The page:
Amyotrophic lateral sclerosis (ALS) is the most common motor neuron disease in human adults, with an estimated five in 100,000 people worldwide affected at any moment. This devastating disease is characterized by progressive degeneration of the cells that enable voluntary muscle movement—motor neurons (MNs)—which evokes motor defects and ultimately leads to paralysis.
Although most ALS cases appear sporadic, the rare cases with clear family history allow researchers to hunt for genes that cause disease if individuals carry a defective gene version. One such gene is fused in sarcoma (FUS); it encodes the information to produce FUS proteins. Mutations in the FUS gene account for only about 3% of familial ALS cases but also some sporadic cases; however, they are often associated with a very aggressive course of the disease and early onset of symptoms. “Mutant” FUS proteins, in contrast to “normal” FUS proteins, enter the cell nucleus less efficiently and tend to form insoluble aggregates in the cytoplasm that are found in the brains and spinal cords of people with FUS-linked ALS.
Data from several recently published mouse models indicate that mislocalized FUS exerts toxic functions in the cytoplasm, leading to ALS-like MN degeneration, whereas complete loss of FUS from MNs does not cause an ALS-like phenotype. However, how cytoplasmically mislocalized FUS causes neurodegeneration is still unknown. One possibility is that aberrant RNA-binding of FUS in the cytoplasm causes or contributes to disease. However, this has so far only been addressed in overexpression models, where overexpression of FUS causes artificial toxicity. Another possibility is that aberrant liquid-liquid phase separation (LLPS)—i.e., the clustering of FUS in liquid droplets and accumulation of FUS in phase-separated ribonucleoprotein (RNP) granules—followed by FUS aggregation, is the main driver of toxicity.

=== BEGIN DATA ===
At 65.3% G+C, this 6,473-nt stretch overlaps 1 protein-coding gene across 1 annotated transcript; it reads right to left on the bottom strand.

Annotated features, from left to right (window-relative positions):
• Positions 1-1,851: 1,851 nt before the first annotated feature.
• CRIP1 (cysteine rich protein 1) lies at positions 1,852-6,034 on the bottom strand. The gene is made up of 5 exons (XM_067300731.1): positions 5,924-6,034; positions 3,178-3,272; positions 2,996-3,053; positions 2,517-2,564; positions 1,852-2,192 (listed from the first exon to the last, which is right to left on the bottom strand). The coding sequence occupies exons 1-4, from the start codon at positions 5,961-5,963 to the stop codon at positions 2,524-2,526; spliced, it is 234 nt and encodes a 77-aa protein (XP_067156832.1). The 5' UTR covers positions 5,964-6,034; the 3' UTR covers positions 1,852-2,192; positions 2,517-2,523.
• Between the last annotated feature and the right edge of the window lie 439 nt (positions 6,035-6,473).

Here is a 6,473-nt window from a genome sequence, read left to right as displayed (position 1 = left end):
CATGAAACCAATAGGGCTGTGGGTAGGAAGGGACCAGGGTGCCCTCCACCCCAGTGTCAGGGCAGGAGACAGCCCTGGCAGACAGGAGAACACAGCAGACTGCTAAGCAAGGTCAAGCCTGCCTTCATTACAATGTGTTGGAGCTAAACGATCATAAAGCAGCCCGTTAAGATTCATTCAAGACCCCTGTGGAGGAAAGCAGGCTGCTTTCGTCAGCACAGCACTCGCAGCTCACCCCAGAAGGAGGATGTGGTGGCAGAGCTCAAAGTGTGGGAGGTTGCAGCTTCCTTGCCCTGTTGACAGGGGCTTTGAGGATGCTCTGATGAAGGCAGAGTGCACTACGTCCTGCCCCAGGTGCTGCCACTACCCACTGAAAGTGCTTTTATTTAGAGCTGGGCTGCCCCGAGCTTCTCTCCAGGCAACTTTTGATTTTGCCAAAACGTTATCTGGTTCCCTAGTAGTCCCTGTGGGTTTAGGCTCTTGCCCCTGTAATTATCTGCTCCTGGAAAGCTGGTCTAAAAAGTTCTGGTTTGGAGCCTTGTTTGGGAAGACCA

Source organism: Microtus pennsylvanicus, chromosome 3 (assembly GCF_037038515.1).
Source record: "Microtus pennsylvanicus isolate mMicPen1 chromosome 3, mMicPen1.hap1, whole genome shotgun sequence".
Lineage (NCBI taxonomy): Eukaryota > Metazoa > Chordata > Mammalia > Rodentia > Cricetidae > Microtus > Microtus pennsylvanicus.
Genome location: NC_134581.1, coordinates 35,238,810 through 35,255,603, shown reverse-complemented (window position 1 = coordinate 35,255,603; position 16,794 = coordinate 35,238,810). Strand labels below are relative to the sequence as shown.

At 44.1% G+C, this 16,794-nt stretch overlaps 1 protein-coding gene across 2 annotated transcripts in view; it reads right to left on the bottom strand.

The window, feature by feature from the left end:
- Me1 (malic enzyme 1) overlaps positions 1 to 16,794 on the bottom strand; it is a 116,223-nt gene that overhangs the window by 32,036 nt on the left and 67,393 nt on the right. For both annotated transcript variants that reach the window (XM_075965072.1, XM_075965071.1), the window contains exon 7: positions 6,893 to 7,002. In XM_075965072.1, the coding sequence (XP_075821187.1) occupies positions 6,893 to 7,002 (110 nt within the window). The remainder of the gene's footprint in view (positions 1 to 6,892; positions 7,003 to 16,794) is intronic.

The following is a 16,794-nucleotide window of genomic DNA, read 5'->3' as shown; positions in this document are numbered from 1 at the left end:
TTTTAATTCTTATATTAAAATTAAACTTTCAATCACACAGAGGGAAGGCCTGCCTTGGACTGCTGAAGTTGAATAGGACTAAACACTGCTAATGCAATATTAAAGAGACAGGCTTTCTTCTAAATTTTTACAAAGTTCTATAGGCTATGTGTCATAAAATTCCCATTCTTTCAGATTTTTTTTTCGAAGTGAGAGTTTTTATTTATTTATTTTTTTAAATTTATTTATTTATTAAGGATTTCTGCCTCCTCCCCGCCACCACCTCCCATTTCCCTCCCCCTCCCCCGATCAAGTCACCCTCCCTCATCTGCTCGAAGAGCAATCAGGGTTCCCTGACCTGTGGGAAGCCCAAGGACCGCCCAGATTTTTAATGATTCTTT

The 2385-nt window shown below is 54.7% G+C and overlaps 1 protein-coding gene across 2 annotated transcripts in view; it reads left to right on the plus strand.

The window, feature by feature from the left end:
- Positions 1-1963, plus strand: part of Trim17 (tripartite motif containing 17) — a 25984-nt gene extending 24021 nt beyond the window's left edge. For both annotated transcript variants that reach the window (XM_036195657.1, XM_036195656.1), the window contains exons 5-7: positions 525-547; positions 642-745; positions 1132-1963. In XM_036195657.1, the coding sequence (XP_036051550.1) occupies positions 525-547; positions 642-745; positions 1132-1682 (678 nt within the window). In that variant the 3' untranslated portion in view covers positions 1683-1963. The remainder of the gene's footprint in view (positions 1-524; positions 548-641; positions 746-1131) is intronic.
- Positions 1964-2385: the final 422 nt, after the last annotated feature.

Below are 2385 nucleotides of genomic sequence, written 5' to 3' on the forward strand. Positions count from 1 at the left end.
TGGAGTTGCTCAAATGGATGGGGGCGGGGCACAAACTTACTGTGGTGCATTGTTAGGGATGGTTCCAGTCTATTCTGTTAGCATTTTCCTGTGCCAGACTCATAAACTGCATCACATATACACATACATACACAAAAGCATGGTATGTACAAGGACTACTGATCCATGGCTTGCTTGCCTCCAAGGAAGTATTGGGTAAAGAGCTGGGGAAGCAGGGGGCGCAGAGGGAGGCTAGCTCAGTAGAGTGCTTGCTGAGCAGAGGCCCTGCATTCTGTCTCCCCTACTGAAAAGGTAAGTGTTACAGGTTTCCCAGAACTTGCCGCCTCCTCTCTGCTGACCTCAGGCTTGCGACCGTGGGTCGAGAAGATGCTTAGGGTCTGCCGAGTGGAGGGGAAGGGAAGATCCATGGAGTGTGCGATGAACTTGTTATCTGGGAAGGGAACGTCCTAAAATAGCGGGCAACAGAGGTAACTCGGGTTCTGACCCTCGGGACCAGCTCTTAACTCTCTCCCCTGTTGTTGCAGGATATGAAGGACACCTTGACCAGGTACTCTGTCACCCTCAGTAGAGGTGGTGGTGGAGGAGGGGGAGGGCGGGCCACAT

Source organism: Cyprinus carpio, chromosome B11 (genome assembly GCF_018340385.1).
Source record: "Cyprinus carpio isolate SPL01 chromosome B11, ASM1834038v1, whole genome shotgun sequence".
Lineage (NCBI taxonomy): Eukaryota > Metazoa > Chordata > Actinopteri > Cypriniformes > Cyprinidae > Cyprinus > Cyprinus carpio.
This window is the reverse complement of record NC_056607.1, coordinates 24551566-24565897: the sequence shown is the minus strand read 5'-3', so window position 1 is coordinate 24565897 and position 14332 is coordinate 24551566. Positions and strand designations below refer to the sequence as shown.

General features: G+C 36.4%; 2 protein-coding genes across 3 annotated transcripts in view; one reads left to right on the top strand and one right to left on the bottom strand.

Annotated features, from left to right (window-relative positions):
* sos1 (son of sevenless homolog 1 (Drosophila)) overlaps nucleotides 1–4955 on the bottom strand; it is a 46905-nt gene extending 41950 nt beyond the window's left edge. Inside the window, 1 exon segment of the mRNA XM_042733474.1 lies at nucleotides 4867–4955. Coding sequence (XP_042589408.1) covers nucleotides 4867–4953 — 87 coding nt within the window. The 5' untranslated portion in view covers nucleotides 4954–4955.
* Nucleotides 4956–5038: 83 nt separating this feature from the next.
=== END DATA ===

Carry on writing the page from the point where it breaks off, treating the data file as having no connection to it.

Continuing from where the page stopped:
As both LLPS and RNA-binding of FUS are dependent on the protein concentration, an experimental model system with physiological expression levels is required to gain insights into their contribution to disease. Their respective contribution is currently unclear, mainly due to the lack of suitable in vivo models to address this question. The Elucidating the Pathomolecular Determinants of Neurodegeneration in FUS-Linked Amyotrophic Lateral Sclerosis project will address the role of phase separation and RNA binding of FUS in neurodegeneration by generating physiological in cell and in vivo models of disease with rationally designed point mutations. These models will enable for the first time the study of the impact of cytoplasmic phase separation and RNA interactions on disease in vivo and will allow unprecedented insights into the pathomolecular determinants of FUS-linked ALS.
The project is being led by Marc-David Ruepp at King’s College London (UK) and Dorothee Dormann at the Johannes Gutenberg University Mainz and the Institute of Molecular Biology (Mainz, Germany).
Senior lecturer in neuroscience
Professor of molecular cell biology
NOMIS Multi-Institutional Project